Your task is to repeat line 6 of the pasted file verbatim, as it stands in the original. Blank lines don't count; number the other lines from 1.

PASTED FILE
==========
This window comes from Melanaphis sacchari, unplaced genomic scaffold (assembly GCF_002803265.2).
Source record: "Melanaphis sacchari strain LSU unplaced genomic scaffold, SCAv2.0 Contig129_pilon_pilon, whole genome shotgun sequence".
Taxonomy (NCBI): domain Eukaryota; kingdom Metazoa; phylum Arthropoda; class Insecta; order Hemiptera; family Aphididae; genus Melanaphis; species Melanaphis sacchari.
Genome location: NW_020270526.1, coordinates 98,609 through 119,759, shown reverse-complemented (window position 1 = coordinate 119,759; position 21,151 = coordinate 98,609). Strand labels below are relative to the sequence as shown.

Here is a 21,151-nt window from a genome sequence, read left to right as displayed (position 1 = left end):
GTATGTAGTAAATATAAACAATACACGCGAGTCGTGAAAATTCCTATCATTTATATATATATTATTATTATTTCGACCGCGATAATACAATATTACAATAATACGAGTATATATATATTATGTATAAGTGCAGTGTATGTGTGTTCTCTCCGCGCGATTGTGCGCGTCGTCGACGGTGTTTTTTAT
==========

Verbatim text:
GTATGTAGTAAATATAAACAATACACGCGAGTCGTGAAAATTCCTATCATTTATATATATATTATTATTATTTCGACCGCGATAATACAATATTACAATAATACGAGTATATATATATTATGTATAAGTGCAGTGTATGTGTGTTCTCTCCGCGCGATTGTGCGCGTCGTCGACGGTGTTTTTTAT